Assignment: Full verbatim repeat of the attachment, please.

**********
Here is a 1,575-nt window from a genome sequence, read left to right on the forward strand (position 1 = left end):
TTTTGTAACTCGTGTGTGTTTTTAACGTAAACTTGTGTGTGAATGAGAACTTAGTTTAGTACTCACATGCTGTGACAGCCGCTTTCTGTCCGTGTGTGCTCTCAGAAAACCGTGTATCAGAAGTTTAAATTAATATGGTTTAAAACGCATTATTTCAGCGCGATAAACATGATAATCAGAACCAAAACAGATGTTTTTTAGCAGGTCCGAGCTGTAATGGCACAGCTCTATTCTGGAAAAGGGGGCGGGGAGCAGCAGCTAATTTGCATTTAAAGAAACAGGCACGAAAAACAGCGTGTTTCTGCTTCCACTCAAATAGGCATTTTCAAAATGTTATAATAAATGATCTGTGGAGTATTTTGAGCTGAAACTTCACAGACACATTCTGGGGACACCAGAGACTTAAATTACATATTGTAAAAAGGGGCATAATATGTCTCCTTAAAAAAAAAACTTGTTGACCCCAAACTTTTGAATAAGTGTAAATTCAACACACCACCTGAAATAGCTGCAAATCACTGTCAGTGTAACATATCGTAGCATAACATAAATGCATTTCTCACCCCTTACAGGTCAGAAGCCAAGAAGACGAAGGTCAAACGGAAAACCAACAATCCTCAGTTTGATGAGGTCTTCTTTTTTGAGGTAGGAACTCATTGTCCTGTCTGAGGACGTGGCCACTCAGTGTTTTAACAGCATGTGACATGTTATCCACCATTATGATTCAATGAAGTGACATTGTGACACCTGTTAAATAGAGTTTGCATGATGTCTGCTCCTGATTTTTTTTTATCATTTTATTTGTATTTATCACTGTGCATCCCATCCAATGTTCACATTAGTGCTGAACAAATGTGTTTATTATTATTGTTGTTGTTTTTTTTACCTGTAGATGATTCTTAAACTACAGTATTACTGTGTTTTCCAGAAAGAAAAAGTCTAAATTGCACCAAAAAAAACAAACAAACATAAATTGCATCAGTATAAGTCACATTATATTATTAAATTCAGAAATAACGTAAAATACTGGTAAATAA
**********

Here is a 1,575-nt window from a genome sequence, read left to right on the forward strand (position 1 = left end):
TTTTGTAACTCGTGTGTGTTTTTAACGTAAACTTGTGTGTGAATGAGAACTTAGTTTAGTACTCACATGCTGTGACAGCCGCTTTCTGTCCGTGTGTGCTCTCAGAAAACCGTGTATCAGAAGTTTAAATTAATATGGTTTAAAACGCATTATTTCAGCGCGATAAACATGATAATCAGAACCAAAACAGATGTTTTTTAGCAGGTCCGAGCTGTAATGGCACAGCTCTATTCTGGAAAAGGGGGCGGGGAGCAGCAGCTAATTTGCATTTAAAGAAACAGGCACGAAAAACAGCGTGTTTCTGCTTCCACTCAAATAGGCATTTTCAAAATGTTATAATAAATGATCTGTGGAGTATTTTGAGCTGAAACTTCACAGACACATTCTGGGGACACCAGAGACTTAAATTACATATTGTAAAAAGGGGCATAATATGTCTCCTTAAAAAAAAAACTTGTTGACCCCAAACTTTTGAATAAGTGTAAATTCAACACACCACCTGAAATAGCTGCAAATCACTGTCAGTGTAACATATCGTAGCATAACATAAATGCATTTCTCACCCCTTACAGGTCAGAAGCCAAGAAGACGAAGGTCAAACGGAAAACCAACAATCCTCAGTTTGATGAGGTCTTCTTTTTTGAGGTAGGAACTCATTGTCCTGTCTGAGGACGTGGCCACTCAGTGTTTTAACAGCATGTGACATGTTATCCACCATTATGATTCAATGAAGTGACATTGTGACACCTGTTAAATAGAGTTTGCATGATGTCTGCTCCTGATTTTTTTTTATCATTTTATTTGTATTTATCACTGTGCATCCCATCCAATGTTCACATTAGTGCTGAACAAATGTGTTTATTATTATTGTTGTTGTTTTTTTTACCTGTAGATGATTCTTAAACTACAGTATTACTGTGTTTTCCAGAAAGAAAAAGTCTAAATTGCACCAAAAAAAACAAACAAACATAAATTGCATCAGTATAAGTCACATTATATTATTAAATTCAGAAATAACGTAAAATACTGGTAAATAA